FAYETTEVILLE -- The city's Board of Health recommended paying the city's public health officer and defined the professional services expected of the position during a meeting Wednesday afternoon.
Mayor Lioneld Jordan presented the scope of work for the position at a meeting Friday. The public health officer will perform professional services such as developing a covid-19 recovery plan, addressing racism as a public health crisis, developing a plan for future pandemics and giving reports to city officials. The officer will also execute a marketing and communications plan to share key messages with the public as well as maintain a budget for expenditures necessary to meet public needs.
The board approved provisions to the final scope of work discussed in the meeting Friday, such as serving as a liaison for the School District and businesses. They agreed that there is a need for a full-time public health officer position as the delta variant spreads.
The Fayetteville City Council will evaluate the board's recommendation, and if the council approves, the position will be open for qualified applicants. Pediatrician Marti Sharkey has been volunteering in the role since she was elected to the board in July 2020. The City Council will send a contract back to the board if they approve the recommendation, and the contract could go to Sharkey or another qualified applicant.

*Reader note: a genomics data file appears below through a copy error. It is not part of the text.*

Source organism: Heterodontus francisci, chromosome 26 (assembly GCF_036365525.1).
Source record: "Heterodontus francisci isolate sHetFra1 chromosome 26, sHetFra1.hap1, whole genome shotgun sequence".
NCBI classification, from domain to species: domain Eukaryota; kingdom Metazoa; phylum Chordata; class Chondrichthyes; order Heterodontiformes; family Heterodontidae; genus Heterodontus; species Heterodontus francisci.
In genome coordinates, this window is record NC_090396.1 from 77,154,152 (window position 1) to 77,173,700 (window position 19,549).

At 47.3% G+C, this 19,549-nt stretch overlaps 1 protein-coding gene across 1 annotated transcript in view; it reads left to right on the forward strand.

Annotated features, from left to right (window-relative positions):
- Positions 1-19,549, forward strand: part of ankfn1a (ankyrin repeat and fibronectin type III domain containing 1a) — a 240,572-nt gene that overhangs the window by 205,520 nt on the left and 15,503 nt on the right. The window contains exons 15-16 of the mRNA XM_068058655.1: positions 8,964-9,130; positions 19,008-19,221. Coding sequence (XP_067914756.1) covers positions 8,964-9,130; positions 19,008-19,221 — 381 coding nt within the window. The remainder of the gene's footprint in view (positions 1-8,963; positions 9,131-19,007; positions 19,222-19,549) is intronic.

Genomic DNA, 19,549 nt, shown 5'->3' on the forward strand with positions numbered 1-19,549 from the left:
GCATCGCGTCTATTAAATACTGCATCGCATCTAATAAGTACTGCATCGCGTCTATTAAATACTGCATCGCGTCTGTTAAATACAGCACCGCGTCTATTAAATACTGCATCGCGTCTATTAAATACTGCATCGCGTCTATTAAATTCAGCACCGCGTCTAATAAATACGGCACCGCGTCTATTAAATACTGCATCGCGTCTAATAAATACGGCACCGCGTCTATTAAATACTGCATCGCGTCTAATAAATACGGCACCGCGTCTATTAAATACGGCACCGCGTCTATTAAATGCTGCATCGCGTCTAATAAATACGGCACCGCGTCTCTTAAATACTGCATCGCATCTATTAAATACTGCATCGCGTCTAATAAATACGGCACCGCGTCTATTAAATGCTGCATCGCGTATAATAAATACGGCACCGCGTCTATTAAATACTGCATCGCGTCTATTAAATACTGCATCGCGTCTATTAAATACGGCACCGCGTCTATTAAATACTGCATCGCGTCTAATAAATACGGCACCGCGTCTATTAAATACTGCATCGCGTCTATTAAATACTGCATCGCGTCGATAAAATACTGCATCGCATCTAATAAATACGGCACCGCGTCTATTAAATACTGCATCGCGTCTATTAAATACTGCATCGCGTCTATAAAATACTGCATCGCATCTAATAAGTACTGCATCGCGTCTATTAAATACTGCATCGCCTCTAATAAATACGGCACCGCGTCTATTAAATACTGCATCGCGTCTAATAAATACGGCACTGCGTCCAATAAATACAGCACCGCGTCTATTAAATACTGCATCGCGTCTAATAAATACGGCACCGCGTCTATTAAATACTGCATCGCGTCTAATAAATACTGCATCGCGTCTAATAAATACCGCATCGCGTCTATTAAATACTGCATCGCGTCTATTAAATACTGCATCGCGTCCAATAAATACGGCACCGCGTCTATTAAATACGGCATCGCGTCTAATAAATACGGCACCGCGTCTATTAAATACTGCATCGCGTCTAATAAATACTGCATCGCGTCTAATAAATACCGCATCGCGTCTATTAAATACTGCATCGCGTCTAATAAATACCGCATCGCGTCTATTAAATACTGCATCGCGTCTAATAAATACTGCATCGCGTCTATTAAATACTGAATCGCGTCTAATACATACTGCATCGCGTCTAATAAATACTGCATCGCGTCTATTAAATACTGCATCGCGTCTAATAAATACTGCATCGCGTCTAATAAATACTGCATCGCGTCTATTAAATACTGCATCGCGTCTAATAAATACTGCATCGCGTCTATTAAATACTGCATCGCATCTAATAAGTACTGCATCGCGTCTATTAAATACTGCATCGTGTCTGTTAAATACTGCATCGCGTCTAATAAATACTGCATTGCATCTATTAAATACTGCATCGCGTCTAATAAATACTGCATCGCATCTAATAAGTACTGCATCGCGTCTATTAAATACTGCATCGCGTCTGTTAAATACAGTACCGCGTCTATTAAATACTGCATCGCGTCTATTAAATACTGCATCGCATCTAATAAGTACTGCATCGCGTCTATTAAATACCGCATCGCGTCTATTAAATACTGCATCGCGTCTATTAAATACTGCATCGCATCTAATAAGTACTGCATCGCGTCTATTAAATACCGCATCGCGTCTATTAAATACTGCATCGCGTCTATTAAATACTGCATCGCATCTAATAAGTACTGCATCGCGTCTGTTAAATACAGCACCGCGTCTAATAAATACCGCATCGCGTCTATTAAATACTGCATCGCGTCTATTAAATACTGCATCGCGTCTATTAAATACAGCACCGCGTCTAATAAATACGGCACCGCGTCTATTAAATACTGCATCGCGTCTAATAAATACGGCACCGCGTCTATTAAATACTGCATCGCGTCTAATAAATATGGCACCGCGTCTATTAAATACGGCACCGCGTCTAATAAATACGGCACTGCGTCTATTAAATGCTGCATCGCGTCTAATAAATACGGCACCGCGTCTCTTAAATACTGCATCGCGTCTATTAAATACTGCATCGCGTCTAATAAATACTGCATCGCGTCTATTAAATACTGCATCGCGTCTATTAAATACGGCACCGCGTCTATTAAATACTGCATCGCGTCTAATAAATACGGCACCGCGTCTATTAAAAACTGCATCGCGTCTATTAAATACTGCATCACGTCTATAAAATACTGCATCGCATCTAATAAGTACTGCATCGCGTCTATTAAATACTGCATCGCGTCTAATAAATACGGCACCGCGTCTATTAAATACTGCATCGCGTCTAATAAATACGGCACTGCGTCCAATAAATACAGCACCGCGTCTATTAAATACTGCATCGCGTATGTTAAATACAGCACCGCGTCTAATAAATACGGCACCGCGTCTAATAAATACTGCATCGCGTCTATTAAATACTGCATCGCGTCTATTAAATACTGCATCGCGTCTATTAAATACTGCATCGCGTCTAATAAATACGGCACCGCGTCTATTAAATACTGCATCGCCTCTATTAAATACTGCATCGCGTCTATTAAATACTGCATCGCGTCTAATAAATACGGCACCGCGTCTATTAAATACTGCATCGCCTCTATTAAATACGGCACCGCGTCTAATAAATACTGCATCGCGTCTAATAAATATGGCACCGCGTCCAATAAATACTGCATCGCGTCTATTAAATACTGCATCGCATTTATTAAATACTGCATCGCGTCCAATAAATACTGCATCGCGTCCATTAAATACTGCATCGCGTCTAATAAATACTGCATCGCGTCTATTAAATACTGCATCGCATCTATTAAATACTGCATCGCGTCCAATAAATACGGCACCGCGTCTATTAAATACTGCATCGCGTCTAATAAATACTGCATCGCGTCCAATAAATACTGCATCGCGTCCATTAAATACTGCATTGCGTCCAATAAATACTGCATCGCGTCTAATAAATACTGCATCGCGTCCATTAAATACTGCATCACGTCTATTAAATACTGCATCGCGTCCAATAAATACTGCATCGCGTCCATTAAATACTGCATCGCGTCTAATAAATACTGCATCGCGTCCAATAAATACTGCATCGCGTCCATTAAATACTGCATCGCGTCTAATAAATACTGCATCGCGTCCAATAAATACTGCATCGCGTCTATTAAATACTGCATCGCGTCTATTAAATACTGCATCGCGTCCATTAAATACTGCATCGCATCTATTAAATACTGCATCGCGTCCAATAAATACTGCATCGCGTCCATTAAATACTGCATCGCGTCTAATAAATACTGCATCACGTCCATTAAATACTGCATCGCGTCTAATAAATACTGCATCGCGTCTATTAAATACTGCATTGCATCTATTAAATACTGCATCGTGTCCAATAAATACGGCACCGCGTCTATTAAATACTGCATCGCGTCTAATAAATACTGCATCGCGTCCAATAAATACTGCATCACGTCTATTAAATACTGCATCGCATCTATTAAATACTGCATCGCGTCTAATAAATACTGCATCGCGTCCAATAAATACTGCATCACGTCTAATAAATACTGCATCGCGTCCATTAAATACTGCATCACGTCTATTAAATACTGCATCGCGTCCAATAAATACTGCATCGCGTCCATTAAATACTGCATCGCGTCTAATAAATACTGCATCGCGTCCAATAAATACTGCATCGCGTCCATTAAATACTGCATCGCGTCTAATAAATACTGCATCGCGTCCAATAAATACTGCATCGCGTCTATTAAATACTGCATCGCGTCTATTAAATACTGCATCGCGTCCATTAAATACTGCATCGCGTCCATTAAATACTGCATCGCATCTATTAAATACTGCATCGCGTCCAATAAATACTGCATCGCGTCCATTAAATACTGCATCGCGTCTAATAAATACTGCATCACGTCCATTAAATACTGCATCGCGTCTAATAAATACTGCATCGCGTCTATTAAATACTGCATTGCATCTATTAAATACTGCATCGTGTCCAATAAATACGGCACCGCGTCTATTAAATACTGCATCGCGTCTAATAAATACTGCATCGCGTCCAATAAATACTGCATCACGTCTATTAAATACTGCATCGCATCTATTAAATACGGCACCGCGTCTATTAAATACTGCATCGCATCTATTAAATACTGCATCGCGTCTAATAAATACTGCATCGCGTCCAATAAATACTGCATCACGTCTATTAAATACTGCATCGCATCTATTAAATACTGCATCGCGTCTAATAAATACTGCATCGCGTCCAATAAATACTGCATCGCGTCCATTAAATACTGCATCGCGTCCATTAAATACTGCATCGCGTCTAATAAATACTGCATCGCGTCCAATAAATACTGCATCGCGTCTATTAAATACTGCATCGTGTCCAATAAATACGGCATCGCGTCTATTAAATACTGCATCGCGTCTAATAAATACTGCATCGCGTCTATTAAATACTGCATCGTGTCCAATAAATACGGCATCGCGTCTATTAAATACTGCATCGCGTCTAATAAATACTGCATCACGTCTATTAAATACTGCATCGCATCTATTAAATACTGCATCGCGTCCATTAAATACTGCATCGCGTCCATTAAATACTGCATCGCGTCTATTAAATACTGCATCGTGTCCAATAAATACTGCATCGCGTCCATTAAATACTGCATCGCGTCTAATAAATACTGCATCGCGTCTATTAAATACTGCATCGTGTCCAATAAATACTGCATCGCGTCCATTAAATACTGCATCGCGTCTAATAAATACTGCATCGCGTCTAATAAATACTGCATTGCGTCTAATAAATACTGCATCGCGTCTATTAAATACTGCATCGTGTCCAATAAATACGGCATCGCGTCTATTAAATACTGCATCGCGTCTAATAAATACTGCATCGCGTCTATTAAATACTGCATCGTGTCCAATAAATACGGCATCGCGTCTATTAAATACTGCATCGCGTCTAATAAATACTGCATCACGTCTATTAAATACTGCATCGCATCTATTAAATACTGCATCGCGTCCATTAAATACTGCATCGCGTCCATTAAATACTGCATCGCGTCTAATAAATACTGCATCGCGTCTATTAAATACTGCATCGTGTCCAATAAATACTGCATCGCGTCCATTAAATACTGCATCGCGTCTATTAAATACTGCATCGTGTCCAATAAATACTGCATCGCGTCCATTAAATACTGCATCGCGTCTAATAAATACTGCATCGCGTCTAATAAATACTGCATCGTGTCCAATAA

Some initiatives Sharkey has taken over the past year include developing a reopening plan for the Fayetteville Public Library, securing an ultra-cold freezer for vaccine storage, working at local vaccination clinics and facilitating two local mass clinics. Sharkey has also helped hundreds of Arkansans secure vaccination appointments and arranged for mobile units to provide homebound individuals with vaccines.
Sharkey wrote in a letter to Jordan on July 13 that it is her desire to see Fayetteville through the pandemic and leave it with a strong pandemic plan for the next public health crisis. Developing the plan would take hundreds of hours to do appropriately, she said.
"Knowing that city is receiving $17.9 million that is supposed to be used to address the public health emergency and specifically to support local public health endeavors, I would be doing a disservice to the City Health Officer role not to request more funding," Sharkey said.
In addition, Sharkey said that increased funding is needed for media campaigns and outreach as well as supplies for testing and vaccine clinic needs.
"Public health has been underfunded for decades, which is one of the many reasons that the response to the pandemic has struggled," Sharkey said. "We have the opportunity and the funding now available to remedy this."